Remember when the US courts used to guarantee the rights of any individual not to be imprisoned indefinitely without charge or trial, in defiance of all accepted domestic and international laws and treaties?
Yes, so do we, but unfortunately all that changed nearly 15 years ago, when the Supreme Court, in a case called Hamdi v. Rumsfeld, dealing with the sole US citizen held at Guantánamo, Yasser Hamdi, born in Baton Rouge, Louisiana in 1980, but living in Saudi Arabia since he was a child, ruled that foreign prisoners held at Guantánamo could be — yes, you guessed it — imprisoned indefinitely without charge or trial.
Hamdi, seized in Afghanistan in December 2001, had been held at Guantánamo until the US authorities realized that he was a US citizen, at which point he was moved to a military brig on the mainland, where he became one of three US citizens or residents held as “enemy combatants” and subjected to torture (the others being US citizen Jose Padilla, and legal resident Ali al-Marri).
In the Hamdi ruling, the Supreme Court (in a plurality opinion written by Justice Sandra Day O’Connor) specifically ruled that the Authorization for Use of Military Force (the AUMF), passed by Congress the week after 9/11 and authorizing the president to sweep up, in an undefined global dragnet, anyone he regarded as being connected to al-Qaeda or the Taliban, or in relation to the 9/11 attacks, could be detained “for the duration of the relevant conflict,” in order to prevent them from returning to the battlefield, a decision that effectively endorsed a parallel — and unnecessary — version of the Geneva Conventions, which permits the detention of combatants until the end of hostilities.
However, while the specific wording of the Hamdi ruling doesn’t sound like an authorization of indefinite detention without charge or trial, in reality that is what has transpired, as all efforts made by prisoners in the last few years to establish that the “relevant conflict” has ended have been turned down by the courts.
In January 2015, President Obama declared, in his State of the Union Address, “Tonight, for the first time since 9/11, our combat mission in Afghanistan is over.” Lawyers for Mukhtar al-Warafi, a Yemeni prisoner, then asked a federal court to order his release, as I explained in an article at the time, because, as Shane Harris described it in an article for the Daily Beast, al-Warafi said that, “since President Obama has declared the war in Afghanistan is over, there are no longer any legal grounds to hold him.” As Harris also explained, however, “when US attorneys respond, they could argue that, in fact, hostilities haven’t come to a conclusion, and there are still grounds to hold the man. That could put them the strange position of undercutting the president, and arguing that just because the commander-in-chief says the war is over doesn’t necessarily make it so.”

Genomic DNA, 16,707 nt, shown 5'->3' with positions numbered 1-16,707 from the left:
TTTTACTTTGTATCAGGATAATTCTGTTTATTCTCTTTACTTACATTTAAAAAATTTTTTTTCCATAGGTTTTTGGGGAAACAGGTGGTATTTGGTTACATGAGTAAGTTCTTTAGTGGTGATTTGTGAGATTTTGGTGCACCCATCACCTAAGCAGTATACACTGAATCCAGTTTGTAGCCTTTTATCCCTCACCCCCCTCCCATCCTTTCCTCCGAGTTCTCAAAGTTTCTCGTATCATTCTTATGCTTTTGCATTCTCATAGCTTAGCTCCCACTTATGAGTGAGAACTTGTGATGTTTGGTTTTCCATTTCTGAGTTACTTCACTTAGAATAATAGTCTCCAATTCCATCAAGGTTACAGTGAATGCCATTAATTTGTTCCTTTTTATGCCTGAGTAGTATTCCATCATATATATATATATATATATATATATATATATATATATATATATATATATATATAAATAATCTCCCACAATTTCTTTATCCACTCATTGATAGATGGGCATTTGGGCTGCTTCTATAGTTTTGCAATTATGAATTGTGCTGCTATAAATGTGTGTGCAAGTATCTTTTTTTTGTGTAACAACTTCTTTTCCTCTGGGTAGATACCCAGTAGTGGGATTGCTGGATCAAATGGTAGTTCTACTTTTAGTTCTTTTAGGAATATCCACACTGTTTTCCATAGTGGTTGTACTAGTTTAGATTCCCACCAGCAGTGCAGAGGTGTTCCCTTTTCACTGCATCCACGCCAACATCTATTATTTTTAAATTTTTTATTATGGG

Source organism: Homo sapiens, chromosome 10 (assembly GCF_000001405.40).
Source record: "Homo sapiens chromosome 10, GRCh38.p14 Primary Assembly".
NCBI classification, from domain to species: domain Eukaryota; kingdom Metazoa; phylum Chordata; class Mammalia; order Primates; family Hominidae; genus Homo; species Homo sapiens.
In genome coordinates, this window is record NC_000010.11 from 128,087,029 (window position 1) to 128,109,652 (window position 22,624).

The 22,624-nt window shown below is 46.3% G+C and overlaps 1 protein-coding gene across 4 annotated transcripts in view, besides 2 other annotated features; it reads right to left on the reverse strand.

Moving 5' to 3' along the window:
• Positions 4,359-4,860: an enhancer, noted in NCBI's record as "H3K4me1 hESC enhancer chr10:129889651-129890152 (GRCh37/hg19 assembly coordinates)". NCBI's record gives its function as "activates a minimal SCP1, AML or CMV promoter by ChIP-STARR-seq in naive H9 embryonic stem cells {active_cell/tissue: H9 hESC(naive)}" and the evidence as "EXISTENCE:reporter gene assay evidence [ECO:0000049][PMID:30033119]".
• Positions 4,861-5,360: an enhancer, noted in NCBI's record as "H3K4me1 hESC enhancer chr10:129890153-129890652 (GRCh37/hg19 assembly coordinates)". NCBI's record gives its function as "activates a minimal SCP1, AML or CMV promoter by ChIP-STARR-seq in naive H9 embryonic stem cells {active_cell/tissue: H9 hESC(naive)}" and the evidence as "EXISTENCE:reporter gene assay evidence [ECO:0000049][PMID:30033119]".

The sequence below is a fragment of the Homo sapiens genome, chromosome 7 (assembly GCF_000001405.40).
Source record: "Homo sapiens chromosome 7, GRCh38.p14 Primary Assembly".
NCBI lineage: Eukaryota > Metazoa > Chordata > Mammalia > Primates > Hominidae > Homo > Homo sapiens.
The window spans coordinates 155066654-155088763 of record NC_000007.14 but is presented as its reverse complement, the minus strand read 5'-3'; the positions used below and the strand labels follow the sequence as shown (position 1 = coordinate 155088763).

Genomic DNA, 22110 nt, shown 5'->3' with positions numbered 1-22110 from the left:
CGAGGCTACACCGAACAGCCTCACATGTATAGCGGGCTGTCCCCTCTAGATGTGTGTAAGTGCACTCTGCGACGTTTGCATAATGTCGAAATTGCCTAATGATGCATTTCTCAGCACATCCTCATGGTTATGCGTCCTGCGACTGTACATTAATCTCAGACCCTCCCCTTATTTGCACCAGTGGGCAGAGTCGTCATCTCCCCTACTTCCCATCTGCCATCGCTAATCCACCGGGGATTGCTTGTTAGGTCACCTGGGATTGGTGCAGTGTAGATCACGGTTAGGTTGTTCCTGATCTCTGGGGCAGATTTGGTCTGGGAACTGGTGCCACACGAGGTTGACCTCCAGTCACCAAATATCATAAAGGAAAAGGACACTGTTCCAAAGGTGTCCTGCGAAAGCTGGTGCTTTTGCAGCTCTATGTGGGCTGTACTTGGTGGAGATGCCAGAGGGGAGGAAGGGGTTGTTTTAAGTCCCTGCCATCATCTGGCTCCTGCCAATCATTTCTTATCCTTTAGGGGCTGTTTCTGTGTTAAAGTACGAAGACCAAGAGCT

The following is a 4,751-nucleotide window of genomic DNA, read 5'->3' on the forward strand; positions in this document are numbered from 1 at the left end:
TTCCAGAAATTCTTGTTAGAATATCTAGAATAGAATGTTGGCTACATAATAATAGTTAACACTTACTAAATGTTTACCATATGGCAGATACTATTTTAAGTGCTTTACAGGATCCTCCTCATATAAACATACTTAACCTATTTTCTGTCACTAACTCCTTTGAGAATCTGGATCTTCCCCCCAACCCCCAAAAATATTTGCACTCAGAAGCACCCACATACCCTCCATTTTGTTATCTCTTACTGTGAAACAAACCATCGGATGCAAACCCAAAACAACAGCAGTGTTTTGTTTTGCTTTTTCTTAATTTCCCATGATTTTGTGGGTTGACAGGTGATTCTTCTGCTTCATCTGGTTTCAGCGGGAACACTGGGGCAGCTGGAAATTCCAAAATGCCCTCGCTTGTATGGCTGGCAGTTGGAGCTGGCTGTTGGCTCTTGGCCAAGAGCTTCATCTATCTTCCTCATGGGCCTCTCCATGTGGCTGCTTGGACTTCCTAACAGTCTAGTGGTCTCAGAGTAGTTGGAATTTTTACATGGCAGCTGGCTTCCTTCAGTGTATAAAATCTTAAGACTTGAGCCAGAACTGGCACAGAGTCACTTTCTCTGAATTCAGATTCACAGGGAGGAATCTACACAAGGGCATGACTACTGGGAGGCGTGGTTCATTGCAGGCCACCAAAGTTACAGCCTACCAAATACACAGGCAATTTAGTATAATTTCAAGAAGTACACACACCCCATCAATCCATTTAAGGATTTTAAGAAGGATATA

In July 2015, Harris’s suggestion came true, when, as the New York Times described it, and as I explained in another article, District Judge Royce C. Lamberth “ruled that regardless of what Mr. Obama has said about the status of the war in Afghanistan, there continues to be fighting between the United States and the Taliban. As a result … the government retains the legal authority to detain enemy fighters, including Taliban members, to prevent them from returning to that fight.” Judge Lamberth stated, “A court cannot look to political speeches alone to determine factual and legal realities merely because doing so would be easier than looking at all of the relevant evidence. The government may not always say what it means or means what it says.”
Subsequently, Moath al-Alwi (aka Muaz al-Alawi), a Yemeni prisoner held at Guantánamo since January 16, 2002, just five days after the prison opened, revisited the “end of war” argument. Al-Alwi had spent years lawfully seeking his release from Guantánamo. Back in June 2004, on the same day that the Hamdi ruling was delivered, the Supreme Court also ruled, in Rasul v. Bush, that the prisoners at Guantánamo could petition federal courts for writs of habeas corpus to review the legality of their detention. Lawyers were then allowed to take on clients in the prison, and in 2005 al-Alwi petitioned for a writ of habeas corpus. Unfortunately, Congress then moved to take away the prisoners’ habeas rights, and it wasn’t until June 2008, in Boumediene v. Bush, that the Supreme Court revisited the Guantánamo cases, granting the prisoners constitutionally guaranteed habeas rights.